Thomas W. EGGER, Appellant, v. The STATE of Texas, Appellee.
On original submission, we reversed and remanded the judgment of the trial court based on the application of the Helms rule and its corollary. Egger v. State, No. 04-96-00654-CR, 1997 WL 184434, at *2 (Tex.App.-San Antonio 1997), vacated, No. 868-97, slip op. (Tex.Crim.App. June 28, 2000). The Texas Court of Criminal Appeals vacated our judgment and remanded the case for reconsideration in light of Young v. State, 8 S.W.3d 656 (Tex.Crim.App.2000). Upon review of Young, we find that the Helms rule is inapplicable. We overrule appellant's issue and affirm the judgment of the trial court.
Appellant Thomas W. Egger pled nolo contendere to the offense of driving while intoxicated (“DWI”) and was found guilty by the trial court. There was no plea bargain. In his sole issue, Egger argues that the trial court erred in denying his third motion to set aside the information (motion to quash) based on a defect in his prior conviction which was used for enhancement purposes. Specifically, Egger contends that the prior conviction was void because he was never informed of his right to a jury trial; therefore, he could not have knowingly and voluntarily waived that right.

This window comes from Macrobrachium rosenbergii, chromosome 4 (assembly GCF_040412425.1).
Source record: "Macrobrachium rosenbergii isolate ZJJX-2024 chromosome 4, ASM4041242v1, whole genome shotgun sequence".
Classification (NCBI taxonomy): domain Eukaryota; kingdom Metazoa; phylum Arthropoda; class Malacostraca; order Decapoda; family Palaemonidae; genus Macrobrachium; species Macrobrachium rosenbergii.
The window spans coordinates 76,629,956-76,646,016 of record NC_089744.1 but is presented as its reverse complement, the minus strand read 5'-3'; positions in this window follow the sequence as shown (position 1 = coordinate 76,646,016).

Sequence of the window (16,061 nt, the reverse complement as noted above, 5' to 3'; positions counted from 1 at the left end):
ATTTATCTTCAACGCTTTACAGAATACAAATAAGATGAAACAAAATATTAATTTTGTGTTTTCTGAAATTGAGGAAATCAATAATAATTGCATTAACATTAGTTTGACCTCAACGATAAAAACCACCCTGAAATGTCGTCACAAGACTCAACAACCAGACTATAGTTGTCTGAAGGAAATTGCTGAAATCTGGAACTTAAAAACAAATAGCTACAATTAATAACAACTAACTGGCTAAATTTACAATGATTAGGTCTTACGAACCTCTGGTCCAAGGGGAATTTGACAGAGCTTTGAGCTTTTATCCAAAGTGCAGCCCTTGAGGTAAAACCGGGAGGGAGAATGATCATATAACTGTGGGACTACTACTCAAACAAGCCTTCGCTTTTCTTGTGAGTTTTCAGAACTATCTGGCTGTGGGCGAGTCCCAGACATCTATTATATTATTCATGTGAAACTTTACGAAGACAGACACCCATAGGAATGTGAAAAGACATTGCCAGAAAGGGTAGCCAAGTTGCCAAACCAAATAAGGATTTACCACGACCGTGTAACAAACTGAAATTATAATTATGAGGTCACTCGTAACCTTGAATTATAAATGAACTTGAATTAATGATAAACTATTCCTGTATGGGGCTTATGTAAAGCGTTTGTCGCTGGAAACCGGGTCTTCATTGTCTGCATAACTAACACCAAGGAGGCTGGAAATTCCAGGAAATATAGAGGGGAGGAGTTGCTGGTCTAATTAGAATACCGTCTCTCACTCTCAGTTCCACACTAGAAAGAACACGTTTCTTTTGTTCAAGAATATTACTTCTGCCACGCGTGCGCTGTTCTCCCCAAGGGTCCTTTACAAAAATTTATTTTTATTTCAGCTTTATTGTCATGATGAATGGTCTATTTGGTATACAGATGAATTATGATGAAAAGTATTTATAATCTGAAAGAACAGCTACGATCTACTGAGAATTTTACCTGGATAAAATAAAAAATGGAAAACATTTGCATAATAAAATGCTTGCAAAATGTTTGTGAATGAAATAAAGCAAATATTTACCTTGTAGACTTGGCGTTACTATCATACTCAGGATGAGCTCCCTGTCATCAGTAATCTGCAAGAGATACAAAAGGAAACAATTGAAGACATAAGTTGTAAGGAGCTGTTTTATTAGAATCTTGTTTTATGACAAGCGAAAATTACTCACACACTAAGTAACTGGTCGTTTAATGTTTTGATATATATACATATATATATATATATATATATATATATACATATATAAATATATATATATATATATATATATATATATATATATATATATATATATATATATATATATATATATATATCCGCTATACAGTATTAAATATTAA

Helms Rule as Modified by Young
In Helms v. State, 484 S.W.2d 925, 927 (Tex.Crim.App.1972), the court of criminal appeals held that when a plea of guilty or nolo contendere is entered without the benefit of a plea bargain, all nonjurisdictional defects occurring prior to the entry of the plea are waived. See Jack v. State, 871 S.W.2d 741, 744 (Tex.Crim.App.1994); see also King v. State, 687 S.W.2d 762, 766 (Tex.Crim.App.1985) (guilty plea waived alleged error regarding trial court's ruling on motion to quash). The Helms rule did not defeat our jurisdiction, but only meant that a defendant would not ultimately prevail in his appeal because the alleged error had been waived. See Jack, 871 S.W.2d at 744.